Above Alice Miller School students will use their scholarship to establish a pollinator patch on their 32-hectate bush campus at Macedon.
The Environmental Youth Action Scholarship award is a new category for 2021 to support a youth or school group to design and deliver a project that will help improve Victoria’s natural environment. Mentors will support the group to prepare and design the project.
The Alice Miller School at Macedon is planning to use its scholarship to run a youth-led pollinator patches program with Year 9 and 10 students, designed to create habitat for indigenous pollinators. Habitat loss, combined with chemical use, introduced species, and climate change has seen a severe reduction in the number and diversity of native pollinators.
The program will be run as part of the Upper Campaspe Landcare Network’s (UCLN) project to create pollinator corridors in the catchment by connecting patches of vegetation of various scale so indigenous pollinators can move through the landscape and disperse more efficiently. Pollinator corridors are designed for native species including bees, insects, butterflies, moths, birds, and bats and other small mammals that pollinate plants and keep local ecosystems running.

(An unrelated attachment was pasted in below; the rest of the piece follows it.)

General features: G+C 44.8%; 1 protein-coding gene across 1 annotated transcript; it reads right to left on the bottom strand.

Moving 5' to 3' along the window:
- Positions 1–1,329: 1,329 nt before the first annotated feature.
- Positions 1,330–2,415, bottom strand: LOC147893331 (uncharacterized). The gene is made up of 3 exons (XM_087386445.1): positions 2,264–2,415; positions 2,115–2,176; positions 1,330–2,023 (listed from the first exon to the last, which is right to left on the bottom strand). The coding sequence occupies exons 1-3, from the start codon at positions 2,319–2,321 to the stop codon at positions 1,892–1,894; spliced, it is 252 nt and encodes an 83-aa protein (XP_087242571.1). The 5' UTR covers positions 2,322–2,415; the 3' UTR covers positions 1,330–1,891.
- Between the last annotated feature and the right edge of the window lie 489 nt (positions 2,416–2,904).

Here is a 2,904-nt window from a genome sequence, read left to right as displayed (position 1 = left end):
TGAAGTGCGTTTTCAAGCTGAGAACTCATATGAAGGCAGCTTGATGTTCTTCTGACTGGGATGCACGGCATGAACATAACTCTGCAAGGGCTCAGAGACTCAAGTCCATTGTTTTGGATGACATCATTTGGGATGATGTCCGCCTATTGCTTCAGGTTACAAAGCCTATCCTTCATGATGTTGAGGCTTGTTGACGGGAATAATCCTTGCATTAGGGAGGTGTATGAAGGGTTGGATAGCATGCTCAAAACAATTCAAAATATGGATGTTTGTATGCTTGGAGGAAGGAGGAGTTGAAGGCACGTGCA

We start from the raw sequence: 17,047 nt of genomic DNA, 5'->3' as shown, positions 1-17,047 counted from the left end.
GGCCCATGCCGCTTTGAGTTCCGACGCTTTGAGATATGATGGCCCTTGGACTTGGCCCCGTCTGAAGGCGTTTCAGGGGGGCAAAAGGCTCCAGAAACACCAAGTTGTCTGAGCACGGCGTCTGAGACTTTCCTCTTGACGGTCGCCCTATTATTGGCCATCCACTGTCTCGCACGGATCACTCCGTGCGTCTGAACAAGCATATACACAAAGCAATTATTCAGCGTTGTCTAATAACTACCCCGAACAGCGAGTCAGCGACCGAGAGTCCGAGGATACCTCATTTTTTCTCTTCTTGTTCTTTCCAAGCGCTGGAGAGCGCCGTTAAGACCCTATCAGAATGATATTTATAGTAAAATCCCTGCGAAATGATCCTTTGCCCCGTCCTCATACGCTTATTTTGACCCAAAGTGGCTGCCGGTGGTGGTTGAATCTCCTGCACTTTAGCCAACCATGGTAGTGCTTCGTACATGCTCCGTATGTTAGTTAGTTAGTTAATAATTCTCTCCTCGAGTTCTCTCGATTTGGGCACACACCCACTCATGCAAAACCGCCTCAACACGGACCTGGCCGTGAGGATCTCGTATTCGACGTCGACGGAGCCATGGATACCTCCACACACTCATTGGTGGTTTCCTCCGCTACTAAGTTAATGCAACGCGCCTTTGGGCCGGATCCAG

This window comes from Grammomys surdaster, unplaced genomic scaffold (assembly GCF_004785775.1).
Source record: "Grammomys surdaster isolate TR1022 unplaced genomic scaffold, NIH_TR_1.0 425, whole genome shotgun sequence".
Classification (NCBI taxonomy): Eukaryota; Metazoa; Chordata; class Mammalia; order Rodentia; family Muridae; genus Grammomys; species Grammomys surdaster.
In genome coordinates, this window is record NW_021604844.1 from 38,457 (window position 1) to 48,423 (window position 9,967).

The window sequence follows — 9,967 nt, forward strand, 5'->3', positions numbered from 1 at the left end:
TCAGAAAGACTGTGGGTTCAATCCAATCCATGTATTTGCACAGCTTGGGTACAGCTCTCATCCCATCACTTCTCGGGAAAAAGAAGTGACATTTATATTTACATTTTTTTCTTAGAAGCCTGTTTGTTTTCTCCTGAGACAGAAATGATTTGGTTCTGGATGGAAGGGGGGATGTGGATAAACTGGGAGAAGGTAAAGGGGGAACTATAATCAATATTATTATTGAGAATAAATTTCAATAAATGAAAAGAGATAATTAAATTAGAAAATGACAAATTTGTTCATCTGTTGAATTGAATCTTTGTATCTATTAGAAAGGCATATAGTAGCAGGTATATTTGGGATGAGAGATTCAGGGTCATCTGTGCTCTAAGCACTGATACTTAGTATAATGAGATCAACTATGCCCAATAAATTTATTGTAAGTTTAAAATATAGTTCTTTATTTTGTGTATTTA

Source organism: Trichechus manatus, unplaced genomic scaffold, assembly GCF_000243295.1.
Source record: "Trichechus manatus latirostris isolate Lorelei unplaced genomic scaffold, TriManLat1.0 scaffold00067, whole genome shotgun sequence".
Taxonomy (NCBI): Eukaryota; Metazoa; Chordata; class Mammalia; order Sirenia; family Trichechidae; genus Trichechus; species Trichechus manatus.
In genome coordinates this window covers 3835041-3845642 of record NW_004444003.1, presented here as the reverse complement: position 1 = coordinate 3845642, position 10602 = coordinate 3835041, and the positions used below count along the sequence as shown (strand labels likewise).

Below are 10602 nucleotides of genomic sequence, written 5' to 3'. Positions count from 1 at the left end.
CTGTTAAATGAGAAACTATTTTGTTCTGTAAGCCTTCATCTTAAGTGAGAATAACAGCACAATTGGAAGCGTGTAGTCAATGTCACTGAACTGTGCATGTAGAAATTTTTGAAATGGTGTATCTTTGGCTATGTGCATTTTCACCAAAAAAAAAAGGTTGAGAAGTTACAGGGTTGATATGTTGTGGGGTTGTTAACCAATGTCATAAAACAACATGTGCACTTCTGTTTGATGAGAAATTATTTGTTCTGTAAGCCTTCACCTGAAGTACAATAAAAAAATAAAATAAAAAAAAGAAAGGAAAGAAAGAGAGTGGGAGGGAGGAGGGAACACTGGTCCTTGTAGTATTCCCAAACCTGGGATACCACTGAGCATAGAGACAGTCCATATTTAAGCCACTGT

Alice Miller School students will design and plant a series of pollinator patches at the school. The patches will consist of one canopy species, 10 mid-storey species and up to 50 understorey species. The aim is that many schools may ultimately participate in the program, which will create a series of connected biologically and ecologically diverse habitats and food sources for pollinators.
The program at Alice Miller School will be youth-led, with students developing monitoring protocols and breaking into smaller groups to adopt a pollinator species to research. The students will create videos and articles on indigenous pollinators and their unique relationships with the plants they favour, to be shared virtually with other schools within the Campaspe catchment.
Students will keep a virtual visual diary of the program, with reporting on project design, management and delivery carried out on a rotational basis. Rebekah Ritchie, Landcare Facilitator for UCLN, will work with Alice Miller School teachers as the project mentor. The students will share their resources through the UCLN’s website and will also work with their local Landcare groups.
Rebekah Ritchie is excited to be working with young people on an environmental challenge that will become increasingly obvious over the next decade.
“These students will learn first-hand about the important, and often overlooked work of indigenous pollinators, and their unique relationships with the ecosystems that they rely on and that rely on them,” Rebekah said.
Wyndham Central College